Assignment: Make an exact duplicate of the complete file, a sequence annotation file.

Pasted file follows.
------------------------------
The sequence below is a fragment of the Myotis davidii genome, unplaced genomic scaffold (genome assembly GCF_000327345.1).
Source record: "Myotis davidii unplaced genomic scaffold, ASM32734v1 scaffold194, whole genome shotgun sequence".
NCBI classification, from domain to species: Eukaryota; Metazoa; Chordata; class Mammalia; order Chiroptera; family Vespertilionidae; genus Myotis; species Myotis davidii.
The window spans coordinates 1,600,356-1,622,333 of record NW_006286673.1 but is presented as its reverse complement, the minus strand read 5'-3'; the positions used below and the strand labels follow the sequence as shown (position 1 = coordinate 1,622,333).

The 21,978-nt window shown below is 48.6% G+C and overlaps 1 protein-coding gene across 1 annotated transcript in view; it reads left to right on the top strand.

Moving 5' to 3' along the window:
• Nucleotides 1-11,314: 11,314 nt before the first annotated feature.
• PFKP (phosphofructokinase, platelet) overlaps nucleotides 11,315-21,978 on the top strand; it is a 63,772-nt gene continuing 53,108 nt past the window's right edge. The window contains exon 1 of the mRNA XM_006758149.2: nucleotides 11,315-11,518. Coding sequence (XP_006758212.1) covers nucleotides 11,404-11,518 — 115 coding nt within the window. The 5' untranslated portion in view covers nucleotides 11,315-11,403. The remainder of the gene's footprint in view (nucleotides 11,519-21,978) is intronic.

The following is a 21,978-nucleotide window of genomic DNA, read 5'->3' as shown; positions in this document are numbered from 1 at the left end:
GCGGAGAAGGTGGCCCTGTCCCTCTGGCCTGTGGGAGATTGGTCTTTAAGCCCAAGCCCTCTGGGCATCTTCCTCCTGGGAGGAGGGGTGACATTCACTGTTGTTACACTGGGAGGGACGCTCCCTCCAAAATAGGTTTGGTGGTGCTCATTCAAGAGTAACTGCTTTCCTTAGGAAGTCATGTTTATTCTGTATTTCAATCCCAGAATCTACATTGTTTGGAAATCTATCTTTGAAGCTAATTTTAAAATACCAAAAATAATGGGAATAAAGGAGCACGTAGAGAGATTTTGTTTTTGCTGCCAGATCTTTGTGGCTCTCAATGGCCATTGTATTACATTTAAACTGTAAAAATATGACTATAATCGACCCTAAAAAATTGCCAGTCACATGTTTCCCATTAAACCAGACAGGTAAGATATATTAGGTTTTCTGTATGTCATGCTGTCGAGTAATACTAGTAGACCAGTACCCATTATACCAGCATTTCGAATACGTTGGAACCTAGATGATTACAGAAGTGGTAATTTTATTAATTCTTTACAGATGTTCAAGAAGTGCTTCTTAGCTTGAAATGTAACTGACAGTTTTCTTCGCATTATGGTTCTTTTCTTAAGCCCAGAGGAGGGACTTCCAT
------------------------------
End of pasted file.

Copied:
The sequence below is a fragment of the Myotis davidii genome, unplaced genomic scaffold (genome assembly GCF_000327345.1).
Source record: "Myotis davidii unplaced genomic scaffold, ASM32734v1 scaffold194, whole genome shotgun sequence".
NCBI classification, from domain to species: Eukaryota; Metazoa; Chordata; class Mammalia; order Chiroptera; family Vespertilionidae; genus Myotis; species Myotis davidii.
The window spans coordinates 1,600,356-1,622,333 of record NW_006286673.1 but is presented as its reverse complement, the minus strand read 5'-3'; the positions used below and the strand labels follow the sequence as shown (position 1 = coordinate 1,622,333).

The 21,978-nt window shown below is 48.6% G+C and overlaps 1 protein-coding gene across 1 annotated transcript in view; it reads left to right on the top strand.

Moving 5' to 3' along the window:
• Nucleotides 1-11,314: 11,314 nt before the first annotated feature.
• PFKP (phosphofructokinase, platelet) overlaps nucleotides 11,315-21,978 on the top strand; it is a 63,772-nt gene continuing 53,108 nt past the window's right edge. The window contains exon 1 of the mRNA XM_006758149.2: nucleotides 11,315-11,518. Coding sequence (XP_006758212.1) covers nucleotides 11,404-11,518 — 115 coding nt within the window. The 5' untranslated portion in view covers nucleotides 11,315-11,403. The remainder of the gene's footprint in view (nucleotides 11,519-21,978) is intronic.

The following is a 21,978-nucleotide window of genomic DNA, read 5'->3' as shown; positions in this document are numbered from 1 at the left end:
GCGGAGAAGGTGGCCCTGTCCCTCTGGCCTGTGGGAGATTGGTCTTTAAGCCCAAGCCCTCTGGGCATCTTCCTCCTGGGAGGAGGGGTGACATTCACTGTTGTTACACTGGGAGGGACGCTCCCTCCAAAATAGGTTTGGTGGTGCTCATTCAAGAGTAACTGCTTTCCTTAGGAAGTCATGTTTATTCTGTATTTCAATCCCAGAATCTACATTGTTTGGAAATCTATCTTTGAAGCTAATTTTAAAATACCAAAAATAATGGGAATAAAGGAGCACGTAGAGAGATTTTGTTTTTGCTGCCAGATCTTTGTGGCTCTCAATGGCCATTGTATTACATTTAAACTGTAAAAATATGACTATAATCGACCCTAAAAAATTGCCAGTCACATGTTTCCCATTAAACCAGACAGGTAAGATATATTAGGTTTTCTGTATGTCATGCTGTCGAGTAATACTAGTAGACCAGTACCCATTATACCAGCATTTCGAATACGTTGGAACCTAGATGATTACAGAAGTGGTAATTTTATTAATTCTTTACAGATGTTCAAGAAGTGCTTCTTAGCTTGAAATGTAACTGACAGTTTTCTTCGCATTATGGTTCTTTTCTTAAGCCCAGAGGAGGGACTTCCAT